Sailors have been watching clouds since the first boat was launched. As aficionados know, clouds come in an infinite variety of shapes and sizes. The overall shape of a cloud and the altitude where it forms help tell the story of current and short-term weather patterns.
Imagine a box of air. If we analyzed its contents, we’d find a small amount of water vapor, ranging from 0.0001% to 5.0% by volume, depending on the location and current weather pattern. This water vapor provides the basis for cloud development–clouds are simply a large collection of small water droplets or ice crystals (or a combination of both) having a diameter of approximately 10 microns (a human hair is about 75 microns).
If we steadily cool our box of air, the air temperature eventually reaches the dew point and the water vapor condenses into liquid form. When the temperature and dew point are the same, the air is considered saturated, a characteristic in which the relative humidity is 100%. Interestingly, water vapor has difficulty condensing without a little help from dust and other microscopic particles in the atmosphere. These particles, known as condensation nuclei, attract water vapor and provide a place for condensation to occur. Without a supply of condensation nuclei, clouds can’t form, even when relative humidity exceeds 100%.
The cooling that promotes cloud development is typically associated with rising air. There are many exceptions, but air temperatures generally decrease as altitude increases. Even on a hot summer day, the temperature at 20,000 feet is often well below 32° F.
Now, let’s make a cloud. Our box of air (Figure 1) at the surface has a temperature of 87° F and a dew point of 65°. Since the temperature is well above the dew point, relative humidity is less than 100% and no condensation or cloud droplets form. At 2,000 feet, the dew point remains unchanged, but the air temperature has fallen to 76° F. The difference between the temperature and dew point is still greater than zero, the relative humidity remains less than 100%, and no cloud droplets form. The cooling produced by an additional 2,000 feet in altitude does the trick and the temperature falls to the dew point (both are 65°F). Relative humidity reaches, or slightly exceeds, 100% and the water vapor condenses into cloud droplets.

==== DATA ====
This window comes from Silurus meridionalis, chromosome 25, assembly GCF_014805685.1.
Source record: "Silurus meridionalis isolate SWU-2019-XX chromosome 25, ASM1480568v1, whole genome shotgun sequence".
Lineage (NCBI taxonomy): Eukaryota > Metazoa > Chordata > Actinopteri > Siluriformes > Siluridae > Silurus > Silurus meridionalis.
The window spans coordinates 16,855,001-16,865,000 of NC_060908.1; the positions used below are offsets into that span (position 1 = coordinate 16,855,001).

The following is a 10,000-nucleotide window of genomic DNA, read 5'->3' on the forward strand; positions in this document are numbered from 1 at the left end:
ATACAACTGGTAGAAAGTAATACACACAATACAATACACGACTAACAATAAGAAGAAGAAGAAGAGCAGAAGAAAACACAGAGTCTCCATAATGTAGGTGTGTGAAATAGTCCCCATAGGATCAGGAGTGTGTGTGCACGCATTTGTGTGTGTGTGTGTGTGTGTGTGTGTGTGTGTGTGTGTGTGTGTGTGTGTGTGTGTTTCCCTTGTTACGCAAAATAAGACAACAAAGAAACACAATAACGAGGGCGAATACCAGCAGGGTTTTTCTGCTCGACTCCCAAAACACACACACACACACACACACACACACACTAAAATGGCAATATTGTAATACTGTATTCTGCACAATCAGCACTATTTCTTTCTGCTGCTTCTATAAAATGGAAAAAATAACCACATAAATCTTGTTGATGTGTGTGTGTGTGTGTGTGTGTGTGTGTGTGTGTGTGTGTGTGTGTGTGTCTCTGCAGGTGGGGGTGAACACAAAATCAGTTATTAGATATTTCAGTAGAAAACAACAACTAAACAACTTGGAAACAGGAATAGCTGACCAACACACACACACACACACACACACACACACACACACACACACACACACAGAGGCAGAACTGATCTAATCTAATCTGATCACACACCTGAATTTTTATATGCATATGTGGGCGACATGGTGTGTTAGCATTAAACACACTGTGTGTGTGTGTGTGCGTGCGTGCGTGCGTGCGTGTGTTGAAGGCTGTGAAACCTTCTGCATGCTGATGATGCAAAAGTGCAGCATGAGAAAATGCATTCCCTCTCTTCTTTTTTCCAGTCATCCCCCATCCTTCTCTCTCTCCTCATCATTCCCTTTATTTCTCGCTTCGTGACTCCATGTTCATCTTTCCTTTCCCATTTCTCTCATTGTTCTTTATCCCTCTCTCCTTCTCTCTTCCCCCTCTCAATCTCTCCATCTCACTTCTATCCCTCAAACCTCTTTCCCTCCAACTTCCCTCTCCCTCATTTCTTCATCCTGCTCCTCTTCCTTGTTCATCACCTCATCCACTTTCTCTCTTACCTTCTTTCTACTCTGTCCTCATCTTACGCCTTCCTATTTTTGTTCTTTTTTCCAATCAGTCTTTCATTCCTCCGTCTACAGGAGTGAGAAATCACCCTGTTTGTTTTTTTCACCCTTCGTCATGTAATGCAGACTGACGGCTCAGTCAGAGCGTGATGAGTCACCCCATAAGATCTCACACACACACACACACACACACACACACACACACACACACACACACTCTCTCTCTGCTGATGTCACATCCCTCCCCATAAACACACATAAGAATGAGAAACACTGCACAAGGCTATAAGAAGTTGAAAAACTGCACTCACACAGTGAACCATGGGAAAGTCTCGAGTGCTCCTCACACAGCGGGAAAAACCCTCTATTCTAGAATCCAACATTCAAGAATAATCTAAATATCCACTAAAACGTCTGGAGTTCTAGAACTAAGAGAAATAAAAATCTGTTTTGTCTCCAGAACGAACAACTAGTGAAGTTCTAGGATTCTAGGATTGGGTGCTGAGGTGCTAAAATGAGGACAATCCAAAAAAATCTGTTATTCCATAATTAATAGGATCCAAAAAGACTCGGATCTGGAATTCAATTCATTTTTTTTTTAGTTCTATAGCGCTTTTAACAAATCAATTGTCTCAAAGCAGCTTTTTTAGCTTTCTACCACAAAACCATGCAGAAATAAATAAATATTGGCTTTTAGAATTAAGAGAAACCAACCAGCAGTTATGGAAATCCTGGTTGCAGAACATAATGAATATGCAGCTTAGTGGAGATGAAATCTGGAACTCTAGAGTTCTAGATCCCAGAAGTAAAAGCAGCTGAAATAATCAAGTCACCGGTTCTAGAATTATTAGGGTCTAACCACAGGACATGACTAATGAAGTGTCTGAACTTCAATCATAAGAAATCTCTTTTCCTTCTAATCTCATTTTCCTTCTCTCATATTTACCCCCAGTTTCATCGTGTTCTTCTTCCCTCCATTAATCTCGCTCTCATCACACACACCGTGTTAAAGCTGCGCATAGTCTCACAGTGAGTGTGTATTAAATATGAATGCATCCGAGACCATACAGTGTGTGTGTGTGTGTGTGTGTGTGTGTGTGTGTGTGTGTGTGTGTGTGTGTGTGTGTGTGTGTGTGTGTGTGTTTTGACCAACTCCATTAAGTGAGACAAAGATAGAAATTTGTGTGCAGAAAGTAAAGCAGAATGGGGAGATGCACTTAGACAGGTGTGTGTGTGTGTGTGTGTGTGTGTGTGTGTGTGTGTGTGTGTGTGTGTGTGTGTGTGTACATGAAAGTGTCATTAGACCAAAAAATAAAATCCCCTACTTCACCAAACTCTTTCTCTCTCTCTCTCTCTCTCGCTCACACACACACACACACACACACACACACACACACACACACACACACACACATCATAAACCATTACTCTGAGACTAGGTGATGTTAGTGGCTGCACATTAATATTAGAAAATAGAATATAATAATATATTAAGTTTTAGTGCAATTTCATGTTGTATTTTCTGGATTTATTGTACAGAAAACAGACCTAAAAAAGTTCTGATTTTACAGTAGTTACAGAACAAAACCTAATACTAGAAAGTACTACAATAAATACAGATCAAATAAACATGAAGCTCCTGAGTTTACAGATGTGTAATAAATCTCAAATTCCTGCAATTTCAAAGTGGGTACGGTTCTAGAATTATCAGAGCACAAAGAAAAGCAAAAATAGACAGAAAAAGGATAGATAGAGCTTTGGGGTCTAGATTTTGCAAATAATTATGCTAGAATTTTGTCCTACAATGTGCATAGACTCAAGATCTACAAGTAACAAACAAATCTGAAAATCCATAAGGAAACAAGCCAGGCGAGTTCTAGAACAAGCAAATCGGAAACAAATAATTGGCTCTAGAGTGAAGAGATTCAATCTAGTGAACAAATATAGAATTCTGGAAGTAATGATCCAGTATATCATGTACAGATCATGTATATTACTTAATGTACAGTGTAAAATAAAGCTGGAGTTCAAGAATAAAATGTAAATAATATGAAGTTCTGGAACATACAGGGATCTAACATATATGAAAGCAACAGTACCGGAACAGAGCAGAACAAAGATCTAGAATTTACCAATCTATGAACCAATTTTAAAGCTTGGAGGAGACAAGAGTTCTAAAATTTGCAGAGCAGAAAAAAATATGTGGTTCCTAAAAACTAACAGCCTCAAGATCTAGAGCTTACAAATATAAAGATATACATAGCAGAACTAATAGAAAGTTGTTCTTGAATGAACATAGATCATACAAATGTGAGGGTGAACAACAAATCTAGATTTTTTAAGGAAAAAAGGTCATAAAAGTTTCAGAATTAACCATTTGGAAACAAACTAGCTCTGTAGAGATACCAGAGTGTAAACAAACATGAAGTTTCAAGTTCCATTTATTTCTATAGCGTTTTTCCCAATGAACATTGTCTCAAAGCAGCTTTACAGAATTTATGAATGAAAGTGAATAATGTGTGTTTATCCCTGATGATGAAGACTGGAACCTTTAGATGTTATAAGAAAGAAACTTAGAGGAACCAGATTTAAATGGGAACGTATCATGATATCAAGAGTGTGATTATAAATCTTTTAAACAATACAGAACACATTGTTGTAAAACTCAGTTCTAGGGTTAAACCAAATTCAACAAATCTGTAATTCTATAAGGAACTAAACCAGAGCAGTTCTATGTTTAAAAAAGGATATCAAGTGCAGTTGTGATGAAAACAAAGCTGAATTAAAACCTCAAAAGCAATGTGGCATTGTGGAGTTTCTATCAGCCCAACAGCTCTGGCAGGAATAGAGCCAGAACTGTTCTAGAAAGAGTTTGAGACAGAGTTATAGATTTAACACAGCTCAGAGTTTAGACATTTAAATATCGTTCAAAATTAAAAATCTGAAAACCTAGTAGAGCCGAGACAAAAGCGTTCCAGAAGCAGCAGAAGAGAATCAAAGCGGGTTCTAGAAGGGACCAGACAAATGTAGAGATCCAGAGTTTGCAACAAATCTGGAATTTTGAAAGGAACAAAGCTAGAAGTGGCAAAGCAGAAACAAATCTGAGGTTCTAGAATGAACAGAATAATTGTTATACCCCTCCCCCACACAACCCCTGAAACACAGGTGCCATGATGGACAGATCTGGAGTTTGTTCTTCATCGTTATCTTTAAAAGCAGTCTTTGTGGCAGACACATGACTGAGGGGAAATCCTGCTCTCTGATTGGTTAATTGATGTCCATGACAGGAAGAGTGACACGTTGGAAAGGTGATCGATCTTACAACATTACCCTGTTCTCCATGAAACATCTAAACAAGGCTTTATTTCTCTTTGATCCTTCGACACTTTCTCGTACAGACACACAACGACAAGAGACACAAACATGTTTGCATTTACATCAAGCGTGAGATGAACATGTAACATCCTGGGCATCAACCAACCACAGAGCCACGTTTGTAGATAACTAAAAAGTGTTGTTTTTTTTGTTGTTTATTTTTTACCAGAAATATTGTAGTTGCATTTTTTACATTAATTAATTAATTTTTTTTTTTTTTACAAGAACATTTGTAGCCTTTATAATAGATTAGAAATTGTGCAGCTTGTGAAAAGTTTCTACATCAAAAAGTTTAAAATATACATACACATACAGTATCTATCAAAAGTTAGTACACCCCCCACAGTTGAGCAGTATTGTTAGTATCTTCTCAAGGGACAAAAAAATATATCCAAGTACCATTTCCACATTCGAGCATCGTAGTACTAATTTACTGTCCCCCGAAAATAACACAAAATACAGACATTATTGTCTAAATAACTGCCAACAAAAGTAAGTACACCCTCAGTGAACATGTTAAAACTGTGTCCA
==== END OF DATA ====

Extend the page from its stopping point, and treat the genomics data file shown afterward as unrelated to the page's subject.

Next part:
In December 1802, Englishman Luke Howard was disenchanted with the cloud naming system and designed the nomenclature that we use today. Howard was a budding scientist and envisioned a system based on Latin, similar to those used to identify plants and animals. He initially divided clouds into three broad categories, based on their overall shape.
Cirroform clouds (Figure 2) are thin, wispy, and relatively transparent upper-level clouds composed mainly of ice crystals.
Cumuliform clouds (Figure 3) are fluffy white and are often compared to cotton balls. They have distinct edges and typically show vertical development – that is, cumulus clouds tend to be taller than they are wide. This vertical development often leads to towering formations as the cloud grows upward.
Stratiform clouds (Figure 4) are horizontally layered featureless clouds. They can cover large areas and usually have diffuse edges. Fog is a type of stratus cloud.
Because categorizing clouds solely by their shape doesn’t provide any insight into the altitude at which they form—a key piece of information when looking at weather patterns—a prefix indicating height was added to the naming system.
Cirro is used to identify upper-level clouds which form above 16,500 feet. For example, cirrocumulus is a cumuliform cloud, while cirrostratus refers to an upper-level stratiform cloud. Since all cirrus clouds are upper-level clouds, there is no need to add the cirro prefix. Halos and sun dogs are the result of the refraction of sunlight off the ice crystals that comprise upper-level clouds. While upper-level clouds often precede the arrival of a low pressure system by a day or two, they have very little influence on surface winds due to their lofty existence.
Mid-level clouds exist from 6,500 to 23,000 feet and are identified by the prefix alto. Altocumulus and altostratus are mid-level clouds comprised of both water droplets and ice crystals. Mid-level clouds, particularly altostratus, are often found 6 to 12 hours ahead of the arrival of a warm front. Since mid-level clouds are closer to the surface, they may have an effect on surface winds, particularly the strength of sea (lake) and land breezes.
There is no prefix for low-level clouds such as stratus and stratocumulus. However, nimbo is added as a prefix to stratus or a suffix to cumulo, as in nimbostratus and cumulonimbus, to indicate clouds that are producing precipitation. With the exception of cumulonimbus, low-level clouds are comprised only of water droplets. Cumulonimbus clouds are associated with thunderstorms and may extend up to 35, 000 feet or more but are considered low-level clouds based on the altitude of their base. Low-level clouds, particularly cumulonimbus, may have a profound impact on the speed of surface winds.
The next time you’re drifting along, wishing there was more wind, use the time to study the clouds.
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